John Dowling knows he’d be hard-pressed to find another 1,440-square-foot home for $800 a month in San Jose, where the median home price is $612,250. The 60-year-old retired electrical engineer moved 30 years ago into his pre-fab home at Winchester Ranch Mobile Home Park. He expected to live there for the rest of his life.
But developer Pulte Homes has been eyeing the park, adjacent to Santana Row and the Valley Fair mall in San Jose, which may mean residents like Dowling face the prospect of being forced to move.
“We’re just preparing for what could be the next step,” Dowling says. “But yeah, I do feel insecure about my future.”
Cali-Arioto Properties owns the land. Like a lot of mobile home park owners in the region, the family proprietor is exploring the option of selling the lot, which houses more than 145 mostly low-income seniors and disabled residents. Real estate prices are going up and the park lies in a part of the city pegged for future mixed-use development under the city’s General Plan.
Fifty-seven of San Jose’s 58 mobile home parks lie within a mile of proposed urban villages, according to Wayne Chen, San Jose’s director of policy planning. Eleven sit adjacent to urban village boundaries, making the properties attractive to developers, like Pulte.
Sale of Winchester Ranch is tentative. And there’s been no official move in the city to rezone the parcel, where Sarah Winchester once grew her orchard, from agricultural to residential. But the park’s homeowners association started sending people to city meetings to show their faces and try to convince the city not to include the land within the boundary for an urban village development.
Calls to the property owners weren’t immediately returned.
Should the property sell and Pulte replaces the manufactured homes with market-rate condos, it would further contribute to the city’s shortage of affordable housing. It’s unclear, too, whether the Winchester Ranch residents would be compensated to leave their homes. That will likely be decided on a case-by-case basis, Chen says.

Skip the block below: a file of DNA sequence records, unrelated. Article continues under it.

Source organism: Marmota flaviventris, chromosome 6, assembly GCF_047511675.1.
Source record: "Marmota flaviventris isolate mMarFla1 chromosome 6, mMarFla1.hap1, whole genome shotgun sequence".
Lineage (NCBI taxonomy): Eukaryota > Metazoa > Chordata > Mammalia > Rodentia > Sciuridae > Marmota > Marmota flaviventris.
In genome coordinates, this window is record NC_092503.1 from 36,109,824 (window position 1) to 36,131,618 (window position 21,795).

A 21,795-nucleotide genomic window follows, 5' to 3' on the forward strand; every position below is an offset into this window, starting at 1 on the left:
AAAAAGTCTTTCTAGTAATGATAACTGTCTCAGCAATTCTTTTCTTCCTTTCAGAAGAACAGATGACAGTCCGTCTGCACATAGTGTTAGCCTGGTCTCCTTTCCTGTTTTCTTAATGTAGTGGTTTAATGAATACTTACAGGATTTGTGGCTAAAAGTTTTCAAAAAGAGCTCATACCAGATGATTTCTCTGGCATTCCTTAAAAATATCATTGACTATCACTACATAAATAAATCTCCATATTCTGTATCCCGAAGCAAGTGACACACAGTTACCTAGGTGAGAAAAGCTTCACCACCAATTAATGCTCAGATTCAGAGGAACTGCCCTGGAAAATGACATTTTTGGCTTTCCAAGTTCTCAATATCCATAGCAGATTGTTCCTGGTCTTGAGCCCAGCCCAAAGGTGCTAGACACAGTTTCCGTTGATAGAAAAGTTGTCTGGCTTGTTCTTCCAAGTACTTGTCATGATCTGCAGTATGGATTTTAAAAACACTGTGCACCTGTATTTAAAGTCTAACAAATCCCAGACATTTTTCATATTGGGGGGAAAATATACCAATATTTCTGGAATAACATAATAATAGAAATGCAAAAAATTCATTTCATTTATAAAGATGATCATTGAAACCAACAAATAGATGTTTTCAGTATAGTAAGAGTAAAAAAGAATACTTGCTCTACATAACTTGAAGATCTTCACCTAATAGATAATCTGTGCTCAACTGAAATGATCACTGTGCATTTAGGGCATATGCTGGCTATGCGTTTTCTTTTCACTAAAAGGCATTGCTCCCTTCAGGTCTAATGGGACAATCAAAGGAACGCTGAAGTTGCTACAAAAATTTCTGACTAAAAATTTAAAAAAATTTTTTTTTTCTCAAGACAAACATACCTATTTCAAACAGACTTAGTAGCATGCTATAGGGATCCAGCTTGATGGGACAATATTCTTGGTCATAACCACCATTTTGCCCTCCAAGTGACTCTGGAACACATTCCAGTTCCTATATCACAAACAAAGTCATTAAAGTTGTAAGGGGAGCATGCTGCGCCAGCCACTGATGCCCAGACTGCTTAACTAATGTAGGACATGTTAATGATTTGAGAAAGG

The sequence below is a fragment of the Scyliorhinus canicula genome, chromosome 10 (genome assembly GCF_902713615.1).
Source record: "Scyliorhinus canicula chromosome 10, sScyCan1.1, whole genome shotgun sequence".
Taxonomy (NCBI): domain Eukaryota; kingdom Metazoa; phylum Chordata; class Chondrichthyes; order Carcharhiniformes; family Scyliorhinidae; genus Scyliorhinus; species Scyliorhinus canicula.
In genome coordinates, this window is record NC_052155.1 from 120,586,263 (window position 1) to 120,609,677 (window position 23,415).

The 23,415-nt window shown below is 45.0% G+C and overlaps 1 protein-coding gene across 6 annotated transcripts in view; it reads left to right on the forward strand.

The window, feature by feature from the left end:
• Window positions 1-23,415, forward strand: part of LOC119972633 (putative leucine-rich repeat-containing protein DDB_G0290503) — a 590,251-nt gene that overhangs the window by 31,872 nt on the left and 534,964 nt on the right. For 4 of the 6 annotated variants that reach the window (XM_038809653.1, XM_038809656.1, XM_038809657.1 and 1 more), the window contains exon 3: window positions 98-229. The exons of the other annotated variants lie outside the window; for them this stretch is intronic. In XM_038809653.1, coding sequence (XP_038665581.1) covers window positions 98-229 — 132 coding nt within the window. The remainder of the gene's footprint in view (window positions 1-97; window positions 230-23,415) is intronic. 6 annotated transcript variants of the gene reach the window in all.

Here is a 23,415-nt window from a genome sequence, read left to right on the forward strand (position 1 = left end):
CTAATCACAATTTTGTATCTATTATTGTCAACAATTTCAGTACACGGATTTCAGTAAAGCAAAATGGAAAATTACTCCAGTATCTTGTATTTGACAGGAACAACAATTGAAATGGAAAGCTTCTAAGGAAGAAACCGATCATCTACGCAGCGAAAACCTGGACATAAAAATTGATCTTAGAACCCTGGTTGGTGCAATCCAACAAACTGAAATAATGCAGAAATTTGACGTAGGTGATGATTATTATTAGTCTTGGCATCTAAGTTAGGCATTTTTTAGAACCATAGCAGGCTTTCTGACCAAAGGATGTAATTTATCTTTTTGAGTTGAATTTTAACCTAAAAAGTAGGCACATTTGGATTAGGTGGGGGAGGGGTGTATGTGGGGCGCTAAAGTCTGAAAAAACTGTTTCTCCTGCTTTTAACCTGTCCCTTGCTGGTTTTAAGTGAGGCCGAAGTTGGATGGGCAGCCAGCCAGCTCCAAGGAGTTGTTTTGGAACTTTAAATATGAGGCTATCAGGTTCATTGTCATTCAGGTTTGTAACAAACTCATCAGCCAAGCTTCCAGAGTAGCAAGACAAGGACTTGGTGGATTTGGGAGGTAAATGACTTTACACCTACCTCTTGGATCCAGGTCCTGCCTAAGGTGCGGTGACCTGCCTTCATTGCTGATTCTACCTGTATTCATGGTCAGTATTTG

“That is one of our stronger markets,” he adds. “It’s a challenge because it does raise the question of how to do create diverse housing options for these portions of the population?”
A regional housing assessment requires San Jose to build 19,000 affordable homes between 2007 and 2014. Because the state decimated Redevelopment Agencies (RDA), the city has fallen behind, reaching only 20 percent of that goal to date, Chen says.
“We’ve done a good job on market-rate housing, but we’ve fallen behind on affordable housing because we’ve lost some of our tools,” Chen says, “especially redevelopment.”
Palo Alto is going through a similar struggle, trying to balance the needs of a growing demand for market-rate housing with the rights of low-income residents, Chen notes. Owners of Palo Alto’s last remaining mobile home park are about to sell to developers, too, displacing more than 400 residents.
The Winchester sale brings up the larger policy and philosophical issue of private property rights versus the public good, mobile home park residents point out. City planners say we’ll see a lot more cases like this in the future.
Property owners and anyone interested in weighing in on the issue can attend the Nov. 12 City Council meeting, when city leaders plan to talk about future housing needs.